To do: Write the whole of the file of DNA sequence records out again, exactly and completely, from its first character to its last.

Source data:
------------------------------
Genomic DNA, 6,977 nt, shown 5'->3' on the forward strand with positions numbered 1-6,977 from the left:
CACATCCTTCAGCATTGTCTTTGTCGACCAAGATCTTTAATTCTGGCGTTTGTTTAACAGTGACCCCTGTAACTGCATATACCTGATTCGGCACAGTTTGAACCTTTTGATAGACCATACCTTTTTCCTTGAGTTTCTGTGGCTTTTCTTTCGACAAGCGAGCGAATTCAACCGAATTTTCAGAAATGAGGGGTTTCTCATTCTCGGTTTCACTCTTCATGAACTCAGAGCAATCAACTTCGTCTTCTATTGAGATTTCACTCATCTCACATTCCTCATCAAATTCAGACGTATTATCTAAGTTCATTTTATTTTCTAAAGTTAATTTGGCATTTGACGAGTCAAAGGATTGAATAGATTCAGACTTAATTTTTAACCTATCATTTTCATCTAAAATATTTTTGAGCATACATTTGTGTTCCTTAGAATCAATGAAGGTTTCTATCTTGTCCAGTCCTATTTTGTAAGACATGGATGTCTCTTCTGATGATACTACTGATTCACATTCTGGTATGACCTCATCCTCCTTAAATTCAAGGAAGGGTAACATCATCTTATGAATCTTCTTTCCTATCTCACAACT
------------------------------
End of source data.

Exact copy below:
Genomic DNA, 6,977 nt, shown 5'->3' on the forward strand with positions numbered 1-6,977 from the left:
CACATCCTTCAGCATTGTCTTTGTCGACCAAGATCTTTAATTCTGGCGTTTGTTTAACAGTGACCCCTGTAACTGCATATACCTGATTCGGCACAGTTTGAACCTTTTGATAGACCATACCTTTTTCCTTGAGTTTCTGTGGCTTTTCTTTCGACAAGCGAGCGAATTCAACCGAATTTTCAGAAATGAGGGGTTTCTCATTCTCGGTTTCACTCTTCATGAACTCAGAGCAATCAACTTCGTCTTCTATTGAGATTTCACTCATCTCACATTCCTCATCAAATTCAGACGTATTATCTAAGTTCATTTTATTTTCTAAAGTTAATTTGGCATTTGACGAGTCAAAGGATTGAATAGATTCAGACTTAATTTTTAACCTATCATTTTCATCTAAAATATTTTTGAGCATACATTTGTGTTCCTTAGAATCAATGAAGGTTTCTATCTTGTCCAGTCCTATTTTGTAAGACATGGATGTCTCTTCTGATGATACTACTGATTCACATTCTGGTATGACCTCATCCTCCTTAAATTCAAGGAAGGGTAACATCATCTTATGAATCTTCTTTCCTATCTCACAACT